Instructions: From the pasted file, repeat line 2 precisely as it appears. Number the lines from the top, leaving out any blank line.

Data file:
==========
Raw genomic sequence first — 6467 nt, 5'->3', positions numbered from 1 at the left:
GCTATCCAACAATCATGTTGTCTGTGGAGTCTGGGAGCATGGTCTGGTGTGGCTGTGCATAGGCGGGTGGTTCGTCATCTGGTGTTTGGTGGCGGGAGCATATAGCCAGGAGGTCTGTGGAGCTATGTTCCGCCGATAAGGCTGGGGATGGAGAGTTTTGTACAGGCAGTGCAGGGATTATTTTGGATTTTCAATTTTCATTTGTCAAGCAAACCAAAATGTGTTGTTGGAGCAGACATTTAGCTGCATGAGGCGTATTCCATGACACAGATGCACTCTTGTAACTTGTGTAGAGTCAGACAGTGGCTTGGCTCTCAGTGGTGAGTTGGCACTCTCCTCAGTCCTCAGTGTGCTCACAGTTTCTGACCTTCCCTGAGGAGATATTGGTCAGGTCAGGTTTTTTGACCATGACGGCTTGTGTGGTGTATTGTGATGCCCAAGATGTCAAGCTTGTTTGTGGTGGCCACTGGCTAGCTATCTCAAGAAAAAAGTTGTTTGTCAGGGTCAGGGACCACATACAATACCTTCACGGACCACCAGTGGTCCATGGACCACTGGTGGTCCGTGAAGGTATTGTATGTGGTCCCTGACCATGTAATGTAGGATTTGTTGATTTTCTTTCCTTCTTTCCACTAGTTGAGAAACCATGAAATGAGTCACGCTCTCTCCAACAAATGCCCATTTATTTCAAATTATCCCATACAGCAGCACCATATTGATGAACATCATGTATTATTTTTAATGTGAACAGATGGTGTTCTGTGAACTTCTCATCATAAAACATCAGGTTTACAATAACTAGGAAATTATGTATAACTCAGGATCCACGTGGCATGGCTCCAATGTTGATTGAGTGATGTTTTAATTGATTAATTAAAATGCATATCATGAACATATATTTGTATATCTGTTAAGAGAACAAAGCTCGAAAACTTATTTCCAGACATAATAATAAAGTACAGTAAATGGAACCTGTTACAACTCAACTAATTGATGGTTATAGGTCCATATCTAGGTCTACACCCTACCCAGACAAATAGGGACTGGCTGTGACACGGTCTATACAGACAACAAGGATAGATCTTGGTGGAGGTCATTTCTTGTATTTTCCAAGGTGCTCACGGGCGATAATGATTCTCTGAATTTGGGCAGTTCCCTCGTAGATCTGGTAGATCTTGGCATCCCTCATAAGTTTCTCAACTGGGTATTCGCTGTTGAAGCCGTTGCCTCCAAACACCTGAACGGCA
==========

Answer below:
GCTATCCAACAATCATGTTGTCTGTGGAGTCTGGGAGCATGGTCTGGTGTGGCTGTGCATAGGCGGGTGGTTCGTCATCTGGTGTTTGGTGGCGGGAGCATATAGCCAGGAGGTCTGTGGAGCTATGTTCCGCCGATAAGGCTGGGGATGGAGAGTTTTGTACAGGCAGTGCAGGGATTATTTTGGATTTTCAATTTTCATTTGTCAAGCAAACCAAAATGTGTTGTTGGAGCAGACATTTAGCTGCATGAGGCGTATTCCATGACACAGATGCACTCTTGTAACTTGTGTAGAGTCAGACAGTGGCTTGGCTCTCAGTGGTGAGTTGGCACTCTCCTCAGTCCTCAGTGTGCTCACAGTTTCTGACCTTCCCTGAGGAGATATTGGTCAGGTCAGGTTTTTTGACCATGACGGCTTGTGTGGTGTATTGTGATGCCCAAGATGTCAAGCTTGTTTGTGGTGGCCACTGGCTAGCTATCTCAAGAAAAAAGTTGTTTGTCAGGGTCAGGGACCACATACAATACCTTCACGGACCACCAGTGGTCCATGGACCACTGGTGGTCCGTGAAGGTATTGTATGTGGTCCCTGACCATGTAATGTAGGATTTGTTGATTTTCTTTCCTTCTTTCCACTAGTTGAGAAACCATGAAATGAGTCACGCTCTCTCCAACAAATGCCCATTTATTTCAAATTATCCCATACAGCAGCACCATATTGATGAACATCATGTATTATTTTTAATGTGAACAGATGGTGTTCTGTGAACTTCTCATCATAAAACATCAGGTTTACAATAACTAGGAAATTATGTATAACTCAGGATCCACGTGGCATGGCTCCAATGTTGATTGAGTGATGTTTTAATTGATTAATTAAAATGCATATCATGAACATATATTTGTATATCTGTTAAGAGAACAAAGCTCGAAAACTTATTTCCAGACATAATAATAAAGTACAGTAAATGGAACCTGTTACAACTCAACTAATTGATGGTTATAGGTCCATATCTAGGTCTACACCCTACCCAGACAAATAGGGACTGGCTGTGACACGGTCTATACAGACAACAAGGATAGATCTTGGTGGAGGTCATTTCTTGTATTTTCCAAGGTGCTCACGGGCGATAATGATTCTCTGAATTTGGGCAGTTCCCTCGTAGATCTGGTAGATCTTGGCATCCCTCATAAGTTTCTCAACTGGGTATTCGCTGTTGAAGCCGTTGCCTCCAAACACCTGAACGGCA